It was auctioned off in 2012 for a hefty price tag of $266,000 and has landed its indelible place in history of old school guitars.
These instruments were made even before Bigsby had invented his Bigsby Tremolo, which is still in production to this day. The functional simplicity of its design has given even just parts of his instruments a place in the books, such as the Bigsby whammy bar:
Merle Travis was so impressed by the craftsmanship of the neck of his guitar that he had Bigsby make another neck for his Martin D-28 that we saw him perform with for so long. You’ve probably heard many of his coal miner hits, such as Sixteen Tons or Dark as a Dungeon. These songs were played on his half Bigsby/Martin D-28. This move influenced his peers so much that Lefty Frizell, Hank Thompson, and Zeke Clements also asked Bigsby to craft new necks for their instruments, alongside many other axe slingers.
Check out Dark as a Dungeon above, filmed in 1951 with Merle's custom D-28.
So what’s the deal with this headstock shape? Something seems familiar when you look at the Bigsby headstock. It’s reminiscent of the head scroll of old violin family instruments, but we now associate it with a single instrument. All hail the Fender Stratocaster!
One of the major factors was the distinctive scroll headstock, which was the maker’s mark of Bigsby guitars, is that it became known as the Fender Stratocaster’s defining detail. We all immediately recognize that phallic symbol as one of the mainstays of the Fender and the electric guitar in general.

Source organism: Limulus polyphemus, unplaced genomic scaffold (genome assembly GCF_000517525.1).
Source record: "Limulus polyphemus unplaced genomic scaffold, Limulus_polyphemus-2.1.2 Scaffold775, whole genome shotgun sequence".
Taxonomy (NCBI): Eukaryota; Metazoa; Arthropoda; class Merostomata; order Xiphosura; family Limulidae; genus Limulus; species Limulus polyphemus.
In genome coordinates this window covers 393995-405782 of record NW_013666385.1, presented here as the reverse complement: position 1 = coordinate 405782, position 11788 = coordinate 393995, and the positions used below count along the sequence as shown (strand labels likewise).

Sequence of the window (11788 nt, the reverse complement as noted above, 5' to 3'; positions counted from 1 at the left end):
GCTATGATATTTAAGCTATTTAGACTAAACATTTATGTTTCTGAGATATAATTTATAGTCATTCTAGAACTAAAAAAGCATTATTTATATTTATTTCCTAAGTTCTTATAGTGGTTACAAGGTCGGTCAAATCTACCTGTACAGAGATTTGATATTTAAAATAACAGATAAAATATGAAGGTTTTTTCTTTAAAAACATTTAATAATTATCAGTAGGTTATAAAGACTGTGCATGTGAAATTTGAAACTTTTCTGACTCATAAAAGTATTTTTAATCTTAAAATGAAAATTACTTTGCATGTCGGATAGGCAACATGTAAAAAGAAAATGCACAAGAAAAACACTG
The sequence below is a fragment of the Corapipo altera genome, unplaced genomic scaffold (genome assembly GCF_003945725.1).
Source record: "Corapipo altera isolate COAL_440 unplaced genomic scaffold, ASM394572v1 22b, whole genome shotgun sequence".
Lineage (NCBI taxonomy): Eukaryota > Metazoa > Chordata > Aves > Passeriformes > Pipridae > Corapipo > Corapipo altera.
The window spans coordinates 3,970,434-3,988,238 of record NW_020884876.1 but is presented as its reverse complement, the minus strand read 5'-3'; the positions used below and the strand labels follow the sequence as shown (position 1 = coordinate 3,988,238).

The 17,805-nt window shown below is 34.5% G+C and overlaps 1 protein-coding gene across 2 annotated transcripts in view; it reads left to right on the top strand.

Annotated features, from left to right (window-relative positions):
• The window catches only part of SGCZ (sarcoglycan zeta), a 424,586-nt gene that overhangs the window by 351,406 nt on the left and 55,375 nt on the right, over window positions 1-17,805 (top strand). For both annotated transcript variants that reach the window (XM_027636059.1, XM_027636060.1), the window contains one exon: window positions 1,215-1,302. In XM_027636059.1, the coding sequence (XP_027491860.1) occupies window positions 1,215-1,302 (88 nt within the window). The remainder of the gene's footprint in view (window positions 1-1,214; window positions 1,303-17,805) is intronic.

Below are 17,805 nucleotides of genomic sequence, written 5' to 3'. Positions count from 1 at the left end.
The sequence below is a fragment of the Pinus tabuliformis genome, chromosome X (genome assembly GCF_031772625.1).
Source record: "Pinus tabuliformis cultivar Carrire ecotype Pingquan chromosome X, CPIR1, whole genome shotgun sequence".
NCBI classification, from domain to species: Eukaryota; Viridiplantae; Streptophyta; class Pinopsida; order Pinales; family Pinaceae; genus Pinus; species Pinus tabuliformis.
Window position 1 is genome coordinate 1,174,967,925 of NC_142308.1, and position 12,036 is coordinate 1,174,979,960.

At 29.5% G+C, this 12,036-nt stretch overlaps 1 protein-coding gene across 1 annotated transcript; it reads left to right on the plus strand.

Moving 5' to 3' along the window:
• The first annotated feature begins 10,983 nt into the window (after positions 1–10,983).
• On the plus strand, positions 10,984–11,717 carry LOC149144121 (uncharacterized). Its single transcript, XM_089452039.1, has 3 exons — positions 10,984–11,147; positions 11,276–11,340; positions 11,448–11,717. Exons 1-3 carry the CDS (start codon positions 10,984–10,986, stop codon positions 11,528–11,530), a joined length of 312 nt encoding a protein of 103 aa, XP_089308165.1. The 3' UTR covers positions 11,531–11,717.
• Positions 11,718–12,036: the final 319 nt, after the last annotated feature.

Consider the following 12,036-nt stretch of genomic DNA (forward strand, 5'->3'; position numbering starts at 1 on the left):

According to guitar legend and lore, Leo Fender was performing research on many guitars before he began to create the Telecaster and the Stratocaster. During some of his museum trips, the headstock shape of earlier European guitars that mimicked the scroll of a violin headstock piqued his interest. Many had assumed, negatively, that when Leo Fender saw the shape Paul Bigsby was using for his guitars that he decided to make his own variant.
But his museum trips lend credence to the idea that Fender didn’t steal the sexy curves of the scroll headstock, but actually was honoring tradition by using the shape in his own designs. Certainly Merle Travis’ notoriety for using the Paul Bigsby necks played a large role in influencing Leo Fender to follow suit. But the debate will surely continue to be had because the truth has disappeared in time and the rest is speculation.
We do know that Bigsby introduced the scroll headstock for the electric guitar before Leo Fender did, but now we see that it had possibly been used even before that point in time. Fender had used a similar yet subtler shape on his Broadcaster (later renamed the Telecaster) headstocks before he introduced the much more pronounced version on the Stratocaster, so this could be a tale of two guys centering on a similar idea around the same time.
We'll never know the full story at this point, and that's probably for the best.
Merle Travis definitely exposed the masses to the scroll headstock with his Martin D-28 custom neck acoustic dreadnought (pictured above), as well as his usage of one of the first Bigsby electrics. Merle played the custom Martin from the time he had it re-necked until his death in 1983 on all his acoustic tracks.
Music history is much like studying a family tree. The further down the branches we go, we end up at an indelible trunk that only forks off into many more roots. The journey is what its all about. Stay tuned for more guitar history lessons!